Like other Japanese automakers Mazda Motor Corp, which had cut production in the wake of the global economic crisis, says it now plans to resume full production at its plants in Japan in next month in view of demand picking up in Europe.
Mazda, Japan's fifth-largest automaker had closed its Hiroshima and Hofu plants. It started normal production at its Hofu plant in April itself and at Hiroshima plant, which was suspended for two days in the month was later reduced to a day. The company said that from June production will resume to normal.
The European governments to encourage people to buy more ecological vehicles have come out with tax incentives in the form of tax cuts or rebates, which is improving auto demand. This may gradually translate to renewing demand in other markets as well as in Japan under various government economic stimulus packages.
For instance in Germany the government helps consumers to scrap their nine-year old car for a new one by paying the consumer 2,500 euros($3,400). This has resulted in demand improving in German, France and UK.
Last week, Mazda posted a net loss of nearly $728 million for year ended 31 March. It also warned that this year too would not be good.
Mazda has seen its sales collapse in the face of a global economic meltdown which resulted in its short-term borrowing rising steeply last fiscal year. The company may have no option but to turn to the government for low interest loans as its credit rating has taken a beating preventing it from tapping the capital market.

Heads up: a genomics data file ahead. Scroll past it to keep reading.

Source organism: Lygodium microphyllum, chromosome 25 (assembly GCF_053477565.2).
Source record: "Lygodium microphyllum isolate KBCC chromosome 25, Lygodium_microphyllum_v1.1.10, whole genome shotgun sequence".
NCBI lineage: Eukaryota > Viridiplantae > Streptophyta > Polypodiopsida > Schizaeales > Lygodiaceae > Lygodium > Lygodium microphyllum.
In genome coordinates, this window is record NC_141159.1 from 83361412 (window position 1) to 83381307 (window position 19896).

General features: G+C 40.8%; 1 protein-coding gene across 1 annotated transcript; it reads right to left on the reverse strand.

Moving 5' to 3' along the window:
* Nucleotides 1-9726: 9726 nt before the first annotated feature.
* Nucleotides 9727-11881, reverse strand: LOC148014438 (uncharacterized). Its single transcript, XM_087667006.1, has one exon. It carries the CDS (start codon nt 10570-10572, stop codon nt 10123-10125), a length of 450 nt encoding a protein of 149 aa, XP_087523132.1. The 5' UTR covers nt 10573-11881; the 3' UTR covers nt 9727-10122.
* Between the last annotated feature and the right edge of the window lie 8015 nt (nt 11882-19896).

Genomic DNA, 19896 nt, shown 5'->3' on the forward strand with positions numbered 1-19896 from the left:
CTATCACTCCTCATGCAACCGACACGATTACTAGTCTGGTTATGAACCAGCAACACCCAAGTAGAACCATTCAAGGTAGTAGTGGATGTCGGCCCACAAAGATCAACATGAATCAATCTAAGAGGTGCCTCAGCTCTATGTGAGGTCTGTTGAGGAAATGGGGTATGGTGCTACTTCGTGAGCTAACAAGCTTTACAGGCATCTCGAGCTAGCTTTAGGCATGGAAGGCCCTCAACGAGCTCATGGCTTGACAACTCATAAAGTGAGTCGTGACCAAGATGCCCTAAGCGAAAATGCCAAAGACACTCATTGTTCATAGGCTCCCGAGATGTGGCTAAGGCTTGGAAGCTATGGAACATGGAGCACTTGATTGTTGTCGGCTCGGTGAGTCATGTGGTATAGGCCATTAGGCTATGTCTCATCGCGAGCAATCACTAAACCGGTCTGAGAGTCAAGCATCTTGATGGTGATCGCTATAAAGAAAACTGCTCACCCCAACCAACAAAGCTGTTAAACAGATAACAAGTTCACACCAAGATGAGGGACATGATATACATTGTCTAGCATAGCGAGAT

Secondly, another major set back for the company has been its partner, Ford Motor Co., selling its 6.9 per cent controlling stake in the company, adding to it debt. This will also force Mazda to do its own development in the future.
In a move to pull itself back the company made two announcements last week. Mazda has updated the Mazda Titan, a medium-duty truck for the Japanese market. The updated Mazda Titan lineup offers improved environmental and fuel economy performance. The freshened models went on sale nationwide last week.
The company began booking orders for the all-new Mazda Axela (known overseas as the new Mazda3) last week throughout Japan. The sales launch is set for June 11, 2009. The suggested retail prices (including tax) is likely to be in the range starting from 1,660,000 to 2,678,000 yen.